Sensex at 60,000 points… Book profits or invest more?

Mahesh Pai explains whether one should book their profits or invest more according to their end-goals

When the pandemic hit the country, the Sensex fell to 27,500 points from 41,900 points. It was very difficult for anybody to predict what the future was holding for us, what with many people losing their income, but expenses remaining constant. After exhausting their money from their savings, the last option was to withdraw their investments. Many people had a huge part of their investments in the equity market that kept going lower and lower, they had lost their profits along with their invested capital, too. It was a dreadful situation; but as months passed by, the situation improved. People started getting their life together, companies started generating profits again and slowly the Sensex and Nifty started rising. The BSE benchmark took just 245 days to scale the journey from 50,000 points to 60,000 points in a covid economy. On 24th September when Sensex hit 60,000 points many investors started calling to ask whether they should book the profits or should they invest more at this level. This was not the first time I received such calls. I often experience this when there is a steep rise or a steep fall. I call this situation a dilemma. When there are two opposite choices and both appear to be right (or both wrong) it puts us into a dilemma and whenever we are in a dilemma we must get back to our principles, as only sound principles can guide us correctly. Principles are constant and are valid in all geographies. They work all times.

Question: Sensex at 60,000; Should I book profits now and cash out?

Suppose I answer yes. They sell their stocks now and book good profits. The markets undergo a correction and Sensex starts moving down, and then these people will be happy that they did the right thing in booking profits and if the market falls over the weekend then they will be very happy, pat themselves on their back and slight pat on my back for advising them. But if they had encashed as I had said, and then the market continued its rise and goes up even by 1000 points in the next fortnight, these people will be unhappy that they encashed (even after getting good profits) and mentally calculate their loses and feel bad that they did not hold on for some more time.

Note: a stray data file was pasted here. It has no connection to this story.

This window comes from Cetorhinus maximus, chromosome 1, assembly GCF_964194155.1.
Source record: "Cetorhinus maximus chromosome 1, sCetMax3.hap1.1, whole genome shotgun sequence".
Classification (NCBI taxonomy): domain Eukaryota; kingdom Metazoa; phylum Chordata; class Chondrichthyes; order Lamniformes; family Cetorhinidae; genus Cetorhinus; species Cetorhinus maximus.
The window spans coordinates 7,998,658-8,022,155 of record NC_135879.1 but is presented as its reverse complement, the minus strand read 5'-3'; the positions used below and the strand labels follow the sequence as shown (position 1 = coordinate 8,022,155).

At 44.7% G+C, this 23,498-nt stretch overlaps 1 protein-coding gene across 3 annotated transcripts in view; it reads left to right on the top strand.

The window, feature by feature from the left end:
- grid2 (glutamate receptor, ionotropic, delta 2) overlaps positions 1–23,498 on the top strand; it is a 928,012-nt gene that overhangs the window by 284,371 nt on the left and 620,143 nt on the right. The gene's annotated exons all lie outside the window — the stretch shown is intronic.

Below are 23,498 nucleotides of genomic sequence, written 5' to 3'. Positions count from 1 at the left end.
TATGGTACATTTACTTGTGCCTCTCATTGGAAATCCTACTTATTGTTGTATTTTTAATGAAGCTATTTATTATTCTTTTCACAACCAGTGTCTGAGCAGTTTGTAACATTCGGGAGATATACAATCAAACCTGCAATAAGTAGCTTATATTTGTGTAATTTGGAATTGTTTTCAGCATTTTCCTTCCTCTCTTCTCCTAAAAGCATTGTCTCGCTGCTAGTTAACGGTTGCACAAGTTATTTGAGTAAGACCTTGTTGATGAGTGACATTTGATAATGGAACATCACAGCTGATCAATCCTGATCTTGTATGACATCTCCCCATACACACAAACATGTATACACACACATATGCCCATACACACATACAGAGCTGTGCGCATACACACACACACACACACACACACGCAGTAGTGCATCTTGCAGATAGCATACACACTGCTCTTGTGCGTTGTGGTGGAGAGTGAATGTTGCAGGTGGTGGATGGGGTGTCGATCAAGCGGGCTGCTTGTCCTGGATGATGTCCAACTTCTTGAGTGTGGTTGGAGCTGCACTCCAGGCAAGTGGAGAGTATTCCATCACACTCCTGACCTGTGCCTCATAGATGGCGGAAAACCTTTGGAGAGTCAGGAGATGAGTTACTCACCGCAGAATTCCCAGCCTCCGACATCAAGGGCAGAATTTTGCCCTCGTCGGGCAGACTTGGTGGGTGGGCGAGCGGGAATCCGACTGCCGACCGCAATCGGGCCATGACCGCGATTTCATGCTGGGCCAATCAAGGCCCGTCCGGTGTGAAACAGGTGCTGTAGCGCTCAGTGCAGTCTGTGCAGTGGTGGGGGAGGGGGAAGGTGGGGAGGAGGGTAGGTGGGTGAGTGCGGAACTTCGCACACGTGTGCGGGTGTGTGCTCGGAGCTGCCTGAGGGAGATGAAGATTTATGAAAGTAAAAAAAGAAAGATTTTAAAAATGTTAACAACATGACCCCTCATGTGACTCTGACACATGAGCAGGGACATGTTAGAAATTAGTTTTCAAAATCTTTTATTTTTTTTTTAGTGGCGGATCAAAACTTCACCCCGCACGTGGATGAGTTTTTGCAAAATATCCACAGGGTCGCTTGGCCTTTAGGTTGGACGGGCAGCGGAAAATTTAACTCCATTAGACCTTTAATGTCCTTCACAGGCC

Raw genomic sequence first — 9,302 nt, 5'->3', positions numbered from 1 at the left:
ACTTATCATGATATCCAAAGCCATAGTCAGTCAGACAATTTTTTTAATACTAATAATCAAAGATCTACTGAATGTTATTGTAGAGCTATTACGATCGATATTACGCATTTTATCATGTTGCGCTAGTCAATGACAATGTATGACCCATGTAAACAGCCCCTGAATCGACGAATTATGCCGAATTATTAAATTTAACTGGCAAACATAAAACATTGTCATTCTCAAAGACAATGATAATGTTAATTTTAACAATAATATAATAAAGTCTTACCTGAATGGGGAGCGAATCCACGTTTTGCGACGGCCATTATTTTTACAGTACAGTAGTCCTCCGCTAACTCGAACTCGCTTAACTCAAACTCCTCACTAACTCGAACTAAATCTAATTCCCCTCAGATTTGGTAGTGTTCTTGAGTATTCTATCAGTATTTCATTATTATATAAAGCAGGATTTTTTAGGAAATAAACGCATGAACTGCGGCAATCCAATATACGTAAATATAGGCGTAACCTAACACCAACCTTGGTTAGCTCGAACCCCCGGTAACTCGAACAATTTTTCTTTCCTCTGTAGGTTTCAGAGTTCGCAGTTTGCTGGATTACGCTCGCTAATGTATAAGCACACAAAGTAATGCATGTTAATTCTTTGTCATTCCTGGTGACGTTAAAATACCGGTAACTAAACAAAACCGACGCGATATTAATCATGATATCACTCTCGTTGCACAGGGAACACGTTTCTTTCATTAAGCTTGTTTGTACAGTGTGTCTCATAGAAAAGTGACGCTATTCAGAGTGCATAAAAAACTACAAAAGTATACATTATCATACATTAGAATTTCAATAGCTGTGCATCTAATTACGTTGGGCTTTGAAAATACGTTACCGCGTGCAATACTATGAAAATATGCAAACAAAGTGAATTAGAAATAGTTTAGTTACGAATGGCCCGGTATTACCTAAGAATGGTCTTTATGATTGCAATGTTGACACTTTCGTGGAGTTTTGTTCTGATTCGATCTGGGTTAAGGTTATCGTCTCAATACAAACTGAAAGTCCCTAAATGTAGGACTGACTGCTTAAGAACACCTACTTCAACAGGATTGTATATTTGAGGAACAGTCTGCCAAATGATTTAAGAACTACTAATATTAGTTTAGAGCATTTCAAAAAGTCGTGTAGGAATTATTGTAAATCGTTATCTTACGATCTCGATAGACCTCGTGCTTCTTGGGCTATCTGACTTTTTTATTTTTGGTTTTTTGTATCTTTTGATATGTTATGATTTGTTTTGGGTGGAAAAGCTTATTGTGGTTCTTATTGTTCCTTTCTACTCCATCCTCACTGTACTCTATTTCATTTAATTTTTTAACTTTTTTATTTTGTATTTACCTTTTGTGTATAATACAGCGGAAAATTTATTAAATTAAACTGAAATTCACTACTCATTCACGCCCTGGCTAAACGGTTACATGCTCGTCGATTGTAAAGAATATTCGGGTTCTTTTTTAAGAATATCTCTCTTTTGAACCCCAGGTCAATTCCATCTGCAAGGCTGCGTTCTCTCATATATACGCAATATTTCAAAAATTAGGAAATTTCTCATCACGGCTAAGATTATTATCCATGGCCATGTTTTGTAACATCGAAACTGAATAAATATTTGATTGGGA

Suppose I had answered: No do not encash now, hold on. If the markets continue rising, they will feel glad that they did not sell their stocks, but still stay apprehensive that anytime markets can undergo correction, so better quit now. On the other hand if the markets turned red, and corrected by just 1000 points in the next fortnight these people will be unhappy that if they had encashed at 60,000 they would have earned better profits, even though they are still with handsome profits (notionally). The real question is ‘what is the correct answer? Should investors sell the equity in their portfolio? Should they invest further?’

The science of creating wealth is more dependent on one’s psychology and less on numbers and mathematical formulas. Before investing, one must begin with the end in the mind. Answering the below questions helps to gain clarity whether to stay invested or withdraw?

1) When will you need the money back?

2) How much money will be needed?

3) For what purpose will you require the money?

Plan your exit at the entry point itself. If this is done before then one will not be in any dilemma with Sensex reaching 60000. Money is not a need. Money is needed to serve a purpose. If one is chasing money, he will never be satisfied, for every time he makes money he will feel it is inadequate. If the same person is pursuing a goal and estimates the money needed to fulfil it, and finds way to make that money, he will enjoy making that money. Investors feel much more pain when they lose `100 than they feel pleasure when they gain `100.

Most of us are actually willing to take more risks to avoid a loss than we are willing to take to achieve a gain.

Let me conclude this article by answering the two questions:

1) Should I book profits, encash my equities?

My answer is: you can decide to do so based on two aspects:

  1. a) How far does your goal stretch (need for money for a specific purpose)? Suppose there are only 3 more years to go, then you better safeguard your profits and move the money towards safer investment avenues. Suppose there are 5 more years to reach, then you can gradually move out of equity towards debts averaging the cost month after month. For example the goal was to fund for daughter’s graduation in a University abroad. She has just entered her SSC, that leaves you with 3 years to get the money ready.
  2. b) Have you achieved your target amount for the goal? If you have achieved it, then irrespective of how much time you still have, get out of equity and safeguard the amount in risk free growth instruments.

2) Should I enter the equity market now? They say it is overheated

My answer is: Draw a map of life. Mark all major junctions that require big money. Classify the goals as ‘not negotiable goals and nice to have goals’. To fund the not negotiable goals, at the minimum level, never take the equity route. Take the risk free growth route. To fund the reasonable level goals, you can go in for equity investments. Try to structure portfolios individually for each of the major goals in life, under a common financial plan for the life. Take good professional help. Keep reviewing this once in 6 months, irrespective of the market movements. Follow the principles and escape the dilemma.

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